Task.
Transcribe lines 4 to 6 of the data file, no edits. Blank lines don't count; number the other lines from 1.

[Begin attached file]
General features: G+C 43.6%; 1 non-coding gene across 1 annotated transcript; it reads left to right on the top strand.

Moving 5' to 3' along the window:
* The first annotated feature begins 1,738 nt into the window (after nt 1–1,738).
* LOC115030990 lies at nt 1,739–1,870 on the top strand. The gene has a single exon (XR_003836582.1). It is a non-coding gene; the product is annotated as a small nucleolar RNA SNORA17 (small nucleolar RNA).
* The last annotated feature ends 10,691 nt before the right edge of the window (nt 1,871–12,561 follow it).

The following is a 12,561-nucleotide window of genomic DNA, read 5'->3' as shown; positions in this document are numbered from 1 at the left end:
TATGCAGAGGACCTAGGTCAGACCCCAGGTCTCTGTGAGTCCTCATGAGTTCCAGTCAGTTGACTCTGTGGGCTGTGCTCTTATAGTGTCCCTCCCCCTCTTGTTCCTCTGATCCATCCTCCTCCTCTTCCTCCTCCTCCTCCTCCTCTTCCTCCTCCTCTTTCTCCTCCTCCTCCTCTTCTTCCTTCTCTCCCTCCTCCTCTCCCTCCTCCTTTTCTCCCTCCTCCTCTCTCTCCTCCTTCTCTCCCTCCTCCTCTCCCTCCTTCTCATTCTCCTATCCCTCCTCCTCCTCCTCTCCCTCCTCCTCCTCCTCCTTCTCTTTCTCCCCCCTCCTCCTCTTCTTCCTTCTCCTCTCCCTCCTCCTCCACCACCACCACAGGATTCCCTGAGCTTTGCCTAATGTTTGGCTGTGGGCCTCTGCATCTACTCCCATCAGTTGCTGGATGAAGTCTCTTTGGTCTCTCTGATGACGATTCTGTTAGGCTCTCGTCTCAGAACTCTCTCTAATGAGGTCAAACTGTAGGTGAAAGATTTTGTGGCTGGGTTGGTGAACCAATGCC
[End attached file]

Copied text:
* LOC115030990 lies at nt 1,739–1,870 on the top strand. The gene has a single exon (XR_003836582.1). It is a non-coding gene; the product is annotated as a small nucleolar RNA SNORA17 (small nucleolar RNA).
* The last annotated feature ends 10,691 nt before the right edge of the window (nt 1,871–12,561 follow it).

The following is a 12,561-nucleotide window of genomic DNA, read 5'->3' as shown; positions in this document are numbered from 1 at the left end: